Success in management is based on courage

23rd October 2006, ECONOMIC TIMES

Management is about leadership--of people, of ideas, of markets. It is not merely about how far you go, and definitely not about doing what you are told to do; it is about doing what you are paid to do. Managers need to remind themselves about this eternal truth.

23rd October 2006, ECONOMIC TIMES

Management is about leadership–of people, of ideas, of markets. It is not merely about how far you go, and definitely not about doing what you are told to do; it is about doing what you are paid to do. Managers need to remind themselves about this eternal truth.

Courage is not just another leadership quality like intelligence, compassion and determination. In reality, it is the iron ladder on which all the other virtues sit. Without this iron ladder of courage, other virtues will not be effective.

The quality of this ladder of courage is determined and defined by you; it is what you live by.

Courage is not only for the CEO or the iconic top layer; courage is about everyday things done by managers through an organization. The story of a senior manager, Praveen, is instructive.

At his retirement function, his colleagues had assembled for company dinner in the usual manner. The evening programme was progressing predictably. When the speeches began, I thought to myself, ‘this would be the most predictable’.

Praveen first said the usual stuff—grateful to his colleagues, apologies to those he had offended inadvertently, and promise to keep in touch. Suddenly, Praveen’s speech turned very different.

“As you know, my role for several years has been to co-ordinate capital sanctions. Many of you have probably felt that I asked too many questions and retarded the speed of capital expenditure. I have made known my view that, in recent years we as managers had become lax with regard to capital expenditure. We want to spend quickly, but later, we write off. We install equipment and then fail to use it the way we had planned to.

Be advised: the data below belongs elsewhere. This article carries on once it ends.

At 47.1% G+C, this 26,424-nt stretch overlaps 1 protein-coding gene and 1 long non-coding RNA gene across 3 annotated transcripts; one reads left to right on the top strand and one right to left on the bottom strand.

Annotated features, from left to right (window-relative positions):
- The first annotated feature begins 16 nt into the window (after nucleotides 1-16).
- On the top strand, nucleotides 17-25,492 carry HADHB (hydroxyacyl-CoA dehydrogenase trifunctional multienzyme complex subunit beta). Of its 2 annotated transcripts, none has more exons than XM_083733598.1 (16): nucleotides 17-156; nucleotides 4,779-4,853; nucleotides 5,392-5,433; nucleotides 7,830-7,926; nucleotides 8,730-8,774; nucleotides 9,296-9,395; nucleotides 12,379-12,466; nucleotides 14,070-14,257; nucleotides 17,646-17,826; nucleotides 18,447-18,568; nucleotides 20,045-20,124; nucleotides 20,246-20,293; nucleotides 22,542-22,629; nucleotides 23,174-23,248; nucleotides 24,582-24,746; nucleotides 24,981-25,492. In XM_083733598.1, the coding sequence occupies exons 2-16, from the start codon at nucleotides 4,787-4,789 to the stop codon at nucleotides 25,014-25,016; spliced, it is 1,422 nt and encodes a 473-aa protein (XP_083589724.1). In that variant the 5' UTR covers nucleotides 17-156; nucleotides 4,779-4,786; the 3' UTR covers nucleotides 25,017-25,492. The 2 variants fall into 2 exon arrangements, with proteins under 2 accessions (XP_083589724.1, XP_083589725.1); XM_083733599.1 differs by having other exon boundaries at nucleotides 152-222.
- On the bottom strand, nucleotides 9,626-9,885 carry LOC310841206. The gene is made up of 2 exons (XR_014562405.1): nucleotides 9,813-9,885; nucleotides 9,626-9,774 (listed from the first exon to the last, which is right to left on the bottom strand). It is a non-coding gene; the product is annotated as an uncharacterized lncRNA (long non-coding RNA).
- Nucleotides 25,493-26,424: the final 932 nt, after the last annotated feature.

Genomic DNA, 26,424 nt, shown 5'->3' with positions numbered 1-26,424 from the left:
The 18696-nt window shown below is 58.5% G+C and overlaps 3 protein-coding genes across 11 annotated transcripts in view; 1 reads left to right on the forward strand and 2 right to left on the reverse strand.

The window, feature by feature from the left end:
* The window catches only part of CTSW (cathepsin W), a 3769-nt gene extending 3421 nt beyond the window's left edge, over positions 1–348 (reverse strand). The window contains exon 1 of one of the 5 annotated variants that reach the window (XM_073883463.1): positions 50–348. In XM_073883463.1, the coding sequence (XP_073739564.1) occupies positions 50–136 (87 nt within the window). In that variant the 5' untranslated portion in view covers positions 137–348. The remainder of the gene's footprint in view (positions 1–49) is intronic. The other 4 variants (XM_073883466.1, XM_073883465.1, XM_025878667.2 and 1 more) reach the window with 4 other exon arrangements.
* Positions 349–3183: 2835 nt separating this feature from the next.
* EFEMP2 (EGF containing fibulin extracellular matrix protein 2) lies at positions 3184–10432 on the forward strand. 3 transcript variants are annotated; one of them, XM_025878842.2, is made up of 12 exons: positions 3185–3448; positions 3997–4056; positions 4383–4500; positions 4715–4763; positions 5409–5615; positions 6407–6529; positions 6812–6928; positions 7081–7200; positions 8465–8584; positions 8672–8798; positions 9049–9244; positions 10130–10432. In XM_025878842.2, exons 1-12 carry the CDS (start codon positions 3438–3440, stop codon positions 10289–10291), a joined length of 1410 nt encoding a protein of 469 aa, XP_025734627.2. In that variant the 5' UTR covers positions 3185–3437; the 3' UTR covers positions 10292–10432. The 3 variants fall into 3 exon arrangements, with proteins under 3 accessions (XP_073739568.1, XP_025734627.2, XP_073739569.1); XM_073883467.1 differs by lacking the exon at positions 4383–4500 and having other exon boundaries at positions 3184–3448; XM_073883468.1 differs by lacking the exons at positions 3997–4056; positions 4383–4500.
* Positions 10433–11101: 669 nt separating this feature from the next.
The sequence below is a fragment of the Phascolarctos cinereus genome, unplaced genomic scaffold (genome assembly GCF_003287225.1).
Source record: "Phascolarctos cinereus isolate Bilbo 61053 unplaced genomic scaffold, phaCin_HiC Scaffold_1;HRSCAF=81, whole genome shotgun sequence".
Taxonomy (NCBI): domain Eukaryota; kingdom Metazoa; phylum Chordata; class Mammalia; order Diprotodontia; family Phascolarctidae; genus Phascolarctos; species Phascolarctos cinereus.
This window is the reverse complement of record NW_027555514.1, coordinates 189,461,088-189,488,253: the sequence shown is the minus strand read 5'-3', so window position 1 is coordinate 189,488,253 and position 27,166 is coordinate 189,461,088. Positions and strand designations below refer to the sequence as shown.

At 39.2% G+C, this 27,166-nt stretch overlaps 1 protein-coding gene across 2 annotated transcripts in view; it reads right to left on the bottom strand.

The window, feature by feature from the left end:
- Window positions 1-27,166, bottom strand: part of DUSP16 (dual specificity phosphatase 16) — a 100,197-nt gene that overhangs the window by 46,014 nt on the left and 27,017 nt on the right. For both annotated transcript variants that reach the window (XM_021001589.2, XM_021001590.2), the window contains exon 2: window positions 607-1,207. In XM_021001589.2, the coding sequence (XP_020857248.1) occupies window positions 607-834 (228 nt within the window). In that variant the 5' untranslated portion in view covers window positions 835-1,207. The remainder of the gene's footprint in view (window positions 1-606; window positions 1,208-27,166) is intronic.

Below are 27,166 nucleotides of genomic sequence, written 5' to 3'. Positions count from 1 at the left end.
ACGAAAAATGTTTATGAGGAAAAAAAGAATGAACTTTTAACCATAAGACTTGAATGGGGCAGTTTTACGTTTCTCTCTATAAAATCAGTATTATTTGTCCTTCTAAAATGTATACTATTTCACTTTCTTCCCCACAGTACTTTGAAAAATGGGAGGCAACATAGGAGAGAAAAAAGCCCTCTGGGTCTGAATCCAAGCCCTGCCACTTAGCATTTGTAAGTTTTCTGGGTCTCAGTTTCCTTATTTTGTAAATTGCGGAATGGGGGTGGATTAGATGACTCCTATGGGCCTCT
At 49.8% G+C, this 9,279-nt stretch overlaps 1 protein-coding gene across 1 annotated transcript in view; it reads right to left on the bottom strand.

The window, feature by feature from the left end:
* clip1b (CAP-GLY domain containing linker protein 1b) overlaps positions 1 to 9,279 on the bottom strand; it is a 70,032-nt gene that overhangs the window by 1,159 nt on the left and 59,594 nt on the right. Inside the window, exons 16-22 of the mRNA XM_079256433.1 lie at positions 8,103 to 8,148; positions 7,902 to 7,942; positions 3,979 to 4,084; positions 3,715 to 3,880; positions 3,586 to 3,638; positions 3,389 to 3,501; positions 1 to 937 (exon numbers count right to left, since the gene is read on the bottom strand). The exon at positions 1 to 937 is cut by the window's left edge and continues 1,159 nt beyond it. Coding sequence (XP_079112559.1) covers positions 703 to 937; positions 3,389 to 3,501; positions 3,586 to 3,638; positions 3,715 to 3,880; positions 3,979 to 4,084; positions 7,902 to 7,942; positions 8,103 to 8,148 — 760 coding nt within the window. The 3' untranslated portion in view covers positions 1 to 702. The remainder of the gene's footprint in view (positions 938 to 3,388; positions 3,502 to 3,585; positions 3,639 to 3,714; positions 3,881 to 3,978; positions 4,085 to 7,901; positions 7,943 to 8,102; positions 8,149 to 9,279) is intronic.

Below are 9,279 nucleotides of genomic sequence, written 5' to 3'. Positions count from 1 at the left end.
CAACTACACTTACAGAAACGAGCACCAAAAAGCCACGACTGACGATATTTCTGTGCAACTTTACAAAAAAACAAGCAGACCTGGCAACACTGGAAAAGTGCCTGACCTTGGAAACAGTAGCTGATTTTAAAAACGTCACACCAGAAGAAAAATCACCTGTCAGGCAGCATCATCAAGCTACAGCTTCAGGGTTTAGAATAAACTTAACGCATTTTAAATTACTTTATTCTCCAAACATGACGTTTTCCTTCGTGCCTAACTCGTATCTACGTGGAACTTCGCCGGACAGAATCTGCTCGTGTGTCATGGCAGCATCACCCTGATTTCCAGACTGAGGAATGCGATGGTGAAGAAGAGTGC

Cash is the most important resource in any company, and we all know that our company gobbles cash for capital expenditure. My career may have suffered because I was perceived to slow down expenditure. But I feel satisfied that due to my efforts, along with all of you, the company saved Rs XYZ crores of valuable cash in the last five years. If this money had been allowed to be spent more easily, we might have Rs XYZ crores less cash and, who knows, I may have advanced another level in my career! For me, that is a contribution I am proud of. I am satisfied that I acted in a particular way because I was paid to do so.”

And then, he sat down—a few seconds of dead silence later, to a round of applause.

If we analyze his speech in the format of academic thinkers, Merom Klein and Rod Napier (The Courage To Act), Praveen demonstrated the power of the CPWRR formula—candour, purpose, will, rigour, risk—in the
discharge of his everyday duties.

Candour means the quality of speaking out in a constructive and contributing way. Speaking out in a criticizing and carping way is unproductive.

Purpose is about pursuing lofty and ambitious goals. Praveen realized that his industry was a cash burner, that even at his level within the company he could contribute to the judicious usage of cash. He could have taken the easy option of leaving it to his bosses.

Will is the ability to inspire optimism. Praveen placed alternatives on the table, he did not merely ask ‘clever’ questions. He added energy to the role he was playing.

Rigour means the discipline to put a process in place. Praveen insisted that the justification for expenditure should follow a predetermined format. In the process, he was perceived as bureaucratic.

Risk is the willingness to trust others to do their bit, while accepting the consequences of your own actions.

It is not enough to have three or four of the above CPWRR. All five need to work together, a bit like the cylinders of a motorcar.

The story shows that courage is an everyday thing that common managers can practice.

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